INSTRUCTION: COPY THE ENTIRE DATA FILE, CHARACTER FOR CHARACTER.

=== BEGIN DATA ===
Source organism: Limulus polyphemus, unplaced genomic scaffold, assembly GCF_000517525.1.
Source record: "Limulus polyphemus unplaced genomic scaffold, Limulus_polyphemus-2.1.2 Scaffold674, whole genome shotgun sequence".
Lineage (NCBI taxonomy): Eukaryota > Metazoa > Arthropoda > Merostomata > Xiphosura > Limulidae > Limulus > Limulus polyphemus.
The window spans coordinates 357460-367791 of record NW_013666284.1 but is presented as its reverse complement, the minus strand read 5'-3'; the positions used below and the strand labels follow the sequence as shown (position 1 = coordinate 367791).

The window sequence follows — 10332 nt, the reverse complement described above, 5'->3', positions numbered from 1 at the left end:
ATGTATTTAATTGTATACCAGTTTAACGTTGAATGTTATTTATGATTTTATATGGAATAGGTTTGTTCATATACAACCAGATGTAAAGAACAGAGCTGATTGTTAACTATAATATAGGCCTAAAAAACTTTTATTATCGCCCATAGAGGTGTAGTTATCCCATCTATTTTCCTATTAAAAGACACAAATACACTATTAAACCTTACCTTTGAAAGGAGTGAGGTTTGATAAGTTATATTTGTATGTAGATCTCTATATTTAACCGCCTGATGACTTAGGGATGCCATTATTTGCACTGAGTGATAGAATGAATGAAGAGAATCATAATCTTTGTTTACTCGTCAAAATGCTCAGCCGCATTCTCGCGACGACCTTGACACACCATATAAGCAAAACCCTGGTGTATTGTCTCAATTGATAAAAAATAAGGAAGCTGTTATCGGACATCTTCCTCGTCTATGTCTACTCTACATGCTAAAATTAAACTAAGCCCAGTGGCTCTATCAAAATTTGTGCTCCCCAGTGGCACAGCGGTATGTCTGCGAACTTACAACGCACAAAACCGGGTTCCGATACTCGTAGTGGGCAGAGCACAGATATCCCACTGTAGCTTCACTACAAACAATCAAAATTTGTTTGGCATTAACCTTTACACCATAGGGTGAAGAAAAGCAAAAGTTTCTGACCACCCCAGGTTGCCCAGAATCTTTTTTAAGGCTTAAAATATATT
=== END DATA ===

Source organism: Limulus polyphemus, unplaced genomic scaffold, assembly GCF_000517525.1.
Source record: "Limulus polyphemus unplaced genomic scaffold, Limulus_polyphemus-2.1.2 Scaffold674, whole genome shotgun sequence".
Lineage (NCBI taxonomy): Eukaryota > Metazoa > Arthropoda > Merostomata > Xiphosura > Limulidae > Limulus > Limulus polyphemus.
The window spans coordinates 357460-367791 of record NW_013666284.1 but is presented as its reverse complement, the minus strand read 5'-3'; the positions used below and the strand labels follow the sequence as shown (position 1 = coordinate 367791).

The window sequence follows — 10332 nt, the reverse complement described above, 5'->3', positions numbered from 1 at the left end:
ATGTATTTAATTGTATACCAGTTTAACGTTGAATGTTATTTATGATTTTATATGGAATAGGTTTGTTCATATACAACCAGATGTAAAGAACAGAGCTGATTGTTAACTATAATATAGGCCTAAAAAACTTTTATTATCGCCCATAGAGGTGTAGTTATCCCATCTATTTTCCTATTAAAAGACACAAATACACTATTAAACCTTACCTTTGAAAGGAGTGAGGTTTGATAAGTTATATTTGTATGTAGATCTCTATATTTAACCGCCTGATGACTTAGGGATGCCATTATTTGCACTGAGTGATAGAATGAATGAAGAGAATCATAATCTTTGTTTACTCGTCAAAATGCTCAGCCGCATTCTCGCGACGACCTTGACACACCATATAAGCAAAACCCTGGTGTATTGTCTCAATTGATAAAAAATAAGGAAGCTGTTATCGGACATCTTCCTCGTCTATGTCTACTCTACATGCTAAAATTAAACTAAGCCCAGTGGCTCTATCAAAATTTGTGCTCCCCAGTGGCACAGCGGTATGTCTGCGAACTTACAACGCACAAAACCGGGTTCCGATACTCGTAGTGGGCAGAGCACAGATATCCCACTGTAGCTTCACTACAAACAATCAAAATTTGTTTGGCATTAACCTTTACACCATAGGGTGAAGAAAAGCAAAAGTTTCTGACCACCCCAGGTTGCCCAGAATCTTTTTTAAGGCTTAAAATATATT